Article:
As far as I understand, these techniques generally try to build a geodesic distance map of neighborhoods for each point, and based on the distribution of such distances, construct an embedding function that maps these high dimensional points to a low dimensional space that respects these distance distributions. I am grossly simplifying the theme, but each technique builds the distribution of distances of the high dimensional points in its own way (often using an optimization formulation).

But the terminology "manifold learning" seems somewhat misleading to me. The purpose of the aforementioned techniques is more like manifold embedding; though such embedding techniques are also effective in building a recognition system, for example, I cannot fully accept the usage of "manifold learning" in describing these broad class of techniques.

Learning a manifold should entail something different. For very high dimensional data, the number of modes of variability in the data is usually far less than the number of dimensions. In other words, if one can quantify the modes of variability of the data, then one has a parametrized model that captures or describes the very high dimensional data. The learning portion is to answer the question of how one learns these variabilities. Obviously, in learning to capture these variabilities from very high dimensional data one is likely to resort to one of the many embedding techniques to make learning more tractable. Once the variabilities are learned, it can be used to embed high dimensional data into a low dimensional manifold! Being able to compactly describe a manifold might be also advantageous for classification.

Whenever one mentions "manifold learning" in machine learning, a number of algorithms tend to pop in ones head (assuming one is familiar with this particular area in machine learning) such as Isomap, Locally Linear Embedding (LLE), Multidimensional Scaling (MDS), t-SNE, and of course, Principal Component Analysis (PCA). Generally we associate manifold learning to techniques that essentially embed very high dimensional data onto a low dimensional space (usually 2D) for purposes of visualization.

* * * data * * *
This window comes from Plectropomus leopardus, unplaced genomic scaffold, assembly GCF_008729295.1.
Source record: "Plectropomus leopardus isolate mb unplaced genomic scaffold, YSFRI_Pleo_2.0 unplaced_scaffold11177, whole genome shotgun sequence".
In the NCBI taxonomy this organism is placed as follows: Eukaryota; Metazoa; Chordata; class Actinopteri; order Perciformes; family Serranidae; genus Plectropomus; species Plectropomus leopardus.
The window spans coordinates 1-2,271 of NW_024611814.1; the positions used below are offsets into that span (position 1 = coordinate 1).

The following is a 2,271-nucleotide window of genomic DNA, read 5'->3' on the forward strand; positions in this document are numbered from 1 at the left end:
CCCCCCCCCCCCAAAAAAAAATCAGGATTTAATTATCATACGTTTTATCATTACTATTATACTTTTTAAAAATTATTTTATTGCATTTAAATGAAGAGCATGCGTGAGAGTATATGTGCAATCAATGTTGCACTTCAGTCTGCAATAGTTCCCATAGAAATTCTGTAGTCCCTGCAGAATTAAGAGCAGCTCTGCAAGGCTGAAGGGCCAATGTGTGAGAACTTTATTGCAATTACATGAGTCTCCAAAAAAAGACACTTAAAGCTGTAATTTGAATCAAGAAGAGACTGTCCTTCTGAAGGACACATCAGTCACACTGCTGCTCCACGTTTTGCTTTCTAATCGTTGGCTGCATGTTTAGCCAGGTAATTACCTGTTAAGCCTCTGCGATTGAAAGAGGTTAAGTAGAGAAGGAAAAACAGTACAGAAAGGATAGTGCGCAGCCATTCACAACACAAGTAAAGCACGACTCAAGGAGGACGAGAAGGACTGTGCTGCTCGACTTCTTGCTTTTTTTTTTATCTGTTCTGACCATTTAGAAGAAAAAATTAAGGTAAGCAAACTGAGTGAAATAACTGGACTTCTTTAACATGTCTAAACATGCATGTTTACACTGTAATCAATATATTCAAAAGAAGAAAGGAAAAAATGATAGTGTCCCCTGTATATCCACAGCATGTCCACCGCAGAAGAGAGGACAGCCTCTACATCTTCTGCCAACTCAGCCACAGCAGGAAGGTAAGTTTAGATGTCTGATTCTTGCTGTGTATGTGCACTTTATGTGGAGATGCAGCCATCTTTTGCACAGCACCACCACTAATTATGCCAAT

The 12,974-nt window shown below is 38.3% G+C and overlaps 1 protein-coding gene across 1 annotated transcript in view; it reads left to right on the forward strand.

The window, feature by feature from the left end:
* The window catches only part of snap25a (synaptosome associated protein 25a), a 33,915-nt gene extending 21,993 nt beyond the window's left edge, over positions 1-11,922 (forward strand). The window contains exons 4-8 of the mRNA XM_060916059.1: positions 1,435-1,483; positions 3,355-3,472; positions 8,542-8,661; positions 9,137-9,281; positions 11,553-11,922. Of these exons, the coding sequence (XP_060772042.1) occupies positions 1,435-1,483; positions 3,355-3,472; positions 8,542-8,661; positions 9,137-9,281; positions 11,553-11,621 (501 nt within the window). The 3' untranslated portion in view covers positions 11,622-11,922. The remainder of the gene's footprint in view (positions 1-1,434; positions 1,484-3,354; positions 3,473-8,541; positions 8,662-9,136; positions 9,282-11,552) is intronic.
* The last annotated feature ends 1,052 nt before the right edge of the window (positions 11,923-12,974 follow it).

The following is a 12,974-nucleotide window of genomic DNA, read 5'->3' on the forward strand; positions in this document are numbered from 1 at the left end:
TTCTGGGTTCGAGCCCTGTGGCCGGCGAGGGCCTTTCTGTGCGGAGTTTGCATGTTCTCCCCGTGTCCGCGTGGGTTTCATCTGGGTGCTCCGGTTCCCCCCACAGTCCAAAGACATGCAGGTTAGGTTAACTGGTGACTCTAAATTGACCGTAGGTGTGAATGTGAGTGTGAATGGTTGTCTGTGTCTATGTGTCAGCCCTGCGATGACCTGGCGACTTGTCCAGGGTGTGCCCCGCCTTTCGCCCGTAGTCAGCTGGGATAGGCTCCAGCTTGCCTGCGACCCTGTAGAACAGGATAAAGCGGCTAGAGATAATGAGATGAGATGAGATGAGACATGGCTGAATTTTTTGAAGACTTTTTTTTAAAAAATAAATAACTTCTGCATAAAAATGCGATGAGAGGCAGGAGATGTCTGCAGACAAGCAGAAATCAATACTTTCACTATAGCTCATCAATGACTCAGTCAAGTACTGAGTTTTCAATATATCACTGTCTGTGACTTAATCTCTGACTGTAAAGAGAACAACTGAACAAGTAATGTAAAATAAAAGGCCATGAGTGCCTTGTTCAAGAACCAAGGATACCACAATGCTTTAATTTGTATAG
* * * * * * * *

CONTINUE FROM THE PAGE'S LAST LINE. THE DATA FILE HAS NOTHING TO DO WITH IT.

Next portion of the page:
As far as I understand, these techniques generally try to build a geodesic distance map of neighborhoods for each point, and based on the distribution of such distances, construct an embedding function that maps these high dimensional points to a low dimensional space that respects these distance distributions. I am grossly simplifying the theme, but each technique builds the distribution of distances of the high dimensional points in its own way (often using an optimization formulation).

But the terminology "manifold learning" seems somewhat misleading to me. The purpose of the aforementioned techniques is more like manifold embedding; though such embedding techniques are also effective in building a recognition system, for example, I cannot fully accept the usage of "manifold learning" in describing these broad class of techniques.

Learning a manifold should entail something different. For very high dimensional data, the number of modes of variability in the data is usually far less than the number of dimensions. In other words, if one can quantify the modes of variability of the data, then one has a parametrized model that captures or describes the very high dimensional data. The learning portion is to answer the question of how one learns these variabilities. Obviously, in learning to capture these variabilities from very high dimensional data one is likely to resort to one of the many embedding techniques to make learning more tractable. Once the variabilities are learned, it can be used to embed high dimensional data into a low dimensional manifold! Being able to compactly describe a manifold might be also advantageous for classification.

In my mind, there appears to be a demarcation between the learning and the embedding views. I have not seen much work from this "learning to describe manifold" perspective. But this alternate view of manifolds might have some interesting application potential, very likely in computer vision.

## Tuesday, May 3, 2011

### Dual decomposition: a recurrent theme?

Some thoughts on the idea of decomposition; any comments or discussions are welcome.

The concept of dual decomposition for inference in graphical models, particularly MRFs, is based on an insight that resounds in almost all aspects of problem solving in computer science. The insight is the ability to decompose a very hard problem into smaller, independent problems that are solvable, and then combine these solutions in a clever way to get a solution to the original problem. The elegance of this approach is that it can be used to solve inference problems with discrete variables that result in a difficult combinatorial optimization problem.